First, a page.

Yaan's dark tea: Ancient yet unknown to many

By Jiang Wanjuan ( ) Updated: 2015-08-06 07:10:06

Yaan's dark tea: Ancient yet unknown to many

An artwork on display in the Yaan Museum shows how dark tea was packed in bamboo holders. [Photo by Zhang Ji/For]

Most of us think Pu’er when thinking of dark tea, but a visit to Yaan in Southwest China's Sichuan province will surely put a surprise on their faces.

Pu’er is actually a small sub-division of China's dark tea, a category of tea that requires a secondary fermentation process, also called a post-production process. Dark tea is commonly known to have the function of aiding digestion and revitalizing energy, and it has been a daily drink of the Tibetans for more than a thousand years.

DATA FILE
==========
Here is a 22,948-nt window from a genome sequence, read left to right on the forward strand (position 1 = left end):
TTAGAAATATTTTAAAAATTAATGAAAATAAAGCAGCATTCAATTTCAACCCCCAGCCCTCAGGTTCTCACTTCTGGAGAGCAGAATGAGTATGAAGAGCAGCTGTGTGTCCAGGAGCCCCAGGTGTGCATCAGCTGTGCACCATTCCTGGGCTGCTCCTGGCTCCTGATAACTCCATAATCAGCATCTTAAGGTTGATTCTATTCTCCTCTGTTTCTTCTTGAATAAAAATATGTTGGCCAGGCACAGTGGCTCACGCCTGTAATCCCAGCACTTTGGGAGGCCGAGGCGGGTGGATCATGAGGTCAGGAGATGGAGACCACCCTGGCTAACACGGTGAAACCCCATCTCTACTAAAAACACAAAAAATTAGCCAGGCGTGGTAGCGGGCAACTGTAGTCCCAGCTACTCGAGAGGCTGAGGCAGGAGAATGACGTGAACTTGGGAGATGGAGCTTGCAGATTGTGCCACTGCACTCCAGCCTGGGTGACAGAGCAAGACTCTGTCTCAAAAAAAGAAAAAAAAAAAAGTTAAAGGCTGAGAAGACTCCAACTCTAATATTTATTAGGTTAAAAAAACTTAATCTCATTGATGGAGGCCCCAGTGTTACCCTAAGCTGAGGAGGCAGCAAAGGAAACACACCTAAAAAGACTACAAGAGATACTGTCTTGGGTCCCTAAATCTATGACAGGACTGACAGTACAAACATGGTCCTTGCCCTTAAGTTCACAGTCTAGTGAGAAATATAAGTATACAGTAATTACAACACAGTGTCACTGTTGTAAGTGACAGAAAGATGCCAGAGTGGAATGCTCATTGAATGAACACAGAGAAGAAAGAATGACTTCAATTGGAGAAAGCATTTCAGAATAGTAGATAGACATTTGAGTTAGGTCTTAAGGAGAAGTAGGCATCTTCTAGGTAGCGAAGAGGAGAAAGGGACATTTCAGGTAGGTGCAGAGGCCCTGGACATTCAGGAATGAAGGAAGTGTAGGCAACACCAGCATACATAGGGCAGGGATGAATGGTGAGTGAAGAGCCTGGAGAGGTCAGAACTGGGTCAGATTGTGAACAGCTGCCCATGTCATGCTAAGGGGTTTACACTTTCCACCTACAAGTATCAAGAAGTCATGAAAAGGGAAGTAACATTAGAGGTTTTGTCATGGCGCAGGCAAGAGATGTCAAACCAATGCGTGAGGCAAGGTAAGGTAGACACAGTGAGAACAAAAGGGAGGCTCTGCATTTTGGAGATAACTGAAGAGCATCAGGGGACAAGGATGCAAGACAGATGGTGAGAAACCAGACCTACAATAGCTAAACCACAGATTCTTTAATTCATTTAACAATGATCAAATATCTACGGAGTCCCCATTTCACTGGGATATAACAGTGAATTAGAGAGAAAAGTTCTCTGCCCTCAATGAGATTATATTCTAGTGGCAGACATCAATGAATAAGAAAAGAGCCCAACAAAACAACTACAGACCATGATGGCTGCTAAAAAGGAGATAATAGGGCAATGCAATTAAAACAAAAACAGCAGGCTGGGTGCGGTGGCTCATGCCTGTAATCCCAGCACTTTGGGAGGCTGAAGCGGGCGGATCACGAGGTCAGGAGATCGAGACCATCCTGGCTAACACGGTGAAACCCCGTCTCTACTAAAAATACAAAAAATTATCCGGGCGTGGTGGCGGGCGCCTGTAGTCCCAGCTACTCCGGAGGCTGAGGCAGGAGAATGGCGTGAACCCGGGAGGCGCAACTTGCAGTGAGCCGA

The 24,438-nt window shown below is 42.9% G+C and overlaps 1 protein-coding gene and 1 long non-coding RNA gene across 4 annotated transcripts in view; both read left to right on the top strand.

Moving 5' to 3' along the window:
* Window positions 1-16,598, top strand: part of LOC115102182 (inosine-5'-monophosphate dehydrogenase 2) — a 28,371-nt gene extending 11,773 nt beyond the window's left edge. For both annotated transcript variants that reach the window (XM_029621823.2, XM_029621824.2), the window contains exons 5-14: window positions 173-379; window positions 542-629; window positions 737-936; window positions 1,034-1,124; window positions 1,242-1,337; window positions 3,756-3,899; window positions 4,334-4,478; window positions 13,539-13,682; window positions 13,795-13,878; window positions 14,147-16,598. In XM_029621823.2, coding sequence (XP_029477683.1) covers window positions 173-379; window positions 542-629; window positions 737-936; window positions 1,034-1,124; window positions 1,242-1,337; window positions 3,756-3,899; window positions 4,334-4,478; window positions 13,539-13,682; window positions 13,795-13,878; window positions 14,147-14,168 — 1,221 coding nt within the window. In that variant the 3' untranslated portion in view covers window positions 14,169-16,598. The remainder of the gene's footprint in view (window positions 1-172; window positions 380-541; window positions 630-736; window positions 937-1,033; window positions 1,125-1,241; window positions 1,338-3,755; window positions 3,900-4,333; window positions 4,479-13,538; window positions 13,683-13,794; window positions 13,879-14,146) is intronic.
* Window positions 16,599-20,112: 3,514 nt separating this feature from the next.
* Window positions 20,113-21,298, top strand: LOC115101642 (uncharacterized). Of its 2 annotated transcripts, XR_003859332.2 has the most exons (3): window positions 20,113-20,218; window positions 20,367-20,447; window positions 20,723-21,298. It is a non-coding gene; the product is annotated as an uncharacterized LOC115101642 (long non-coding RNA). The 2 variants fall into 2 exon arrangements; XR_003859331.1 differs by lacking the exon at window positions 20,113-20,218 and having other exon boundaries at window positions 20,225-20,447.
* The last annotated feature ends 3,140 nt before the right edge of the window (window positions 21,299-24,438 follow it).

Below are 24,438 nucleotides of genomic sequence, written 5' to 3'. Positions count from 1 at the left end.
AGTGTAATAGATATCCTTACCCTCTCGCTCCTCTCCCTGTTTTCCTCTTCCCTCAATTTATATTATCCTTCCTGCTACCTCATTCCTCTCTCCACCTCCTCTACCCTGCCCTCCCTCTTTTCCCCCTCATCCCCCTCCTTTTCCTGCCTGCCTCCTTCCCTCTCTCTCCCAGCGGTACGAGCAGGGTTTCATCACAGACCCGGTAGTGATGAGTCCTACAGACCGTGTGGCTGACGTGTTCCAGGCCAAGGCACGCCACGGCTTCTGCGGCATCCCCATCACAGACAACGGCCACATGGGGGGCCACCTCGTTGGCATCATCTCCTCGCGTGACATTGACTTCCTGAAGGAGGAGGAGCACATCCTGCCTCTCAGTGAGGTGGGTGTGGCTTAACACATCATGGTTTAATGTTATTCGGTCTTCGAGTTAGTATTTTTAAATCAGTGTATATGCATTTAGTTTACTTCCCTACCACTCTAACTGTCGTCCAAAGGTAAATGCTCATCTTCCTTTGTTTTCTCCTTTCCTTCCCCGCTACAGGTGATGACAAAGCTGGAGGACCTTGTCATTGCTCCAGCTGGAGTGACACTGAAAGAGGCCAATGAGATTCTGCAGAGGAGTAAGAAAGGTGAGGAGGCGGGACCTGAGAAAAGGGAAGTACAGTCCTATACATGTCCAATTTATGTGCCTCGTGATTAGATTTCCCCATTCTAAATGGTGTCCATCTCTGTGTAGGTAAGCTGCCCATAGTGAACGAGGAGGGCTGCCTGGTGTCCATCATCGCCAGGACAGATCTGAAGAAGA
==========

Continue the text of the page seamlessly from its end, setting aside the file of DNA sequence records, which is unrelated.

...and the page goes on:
There is a saying that "Tibetans can live without food for three days, but cannot go without tea for a day." In the Tibetan plateau where fresh fruit and vegetable are scare, meat, butter and barley are the staple food. Drinking fat-dissolving drink tea is not only a traditional custom but also a physical need.

Dark tea is the essential ingredient of Tibetan butter tea, the indispensable beverage of everyday life for the Tibetans. However, dark tea was not originally produced in Tibet, as its weather and geographical condition are not suitable for growing tea plants.

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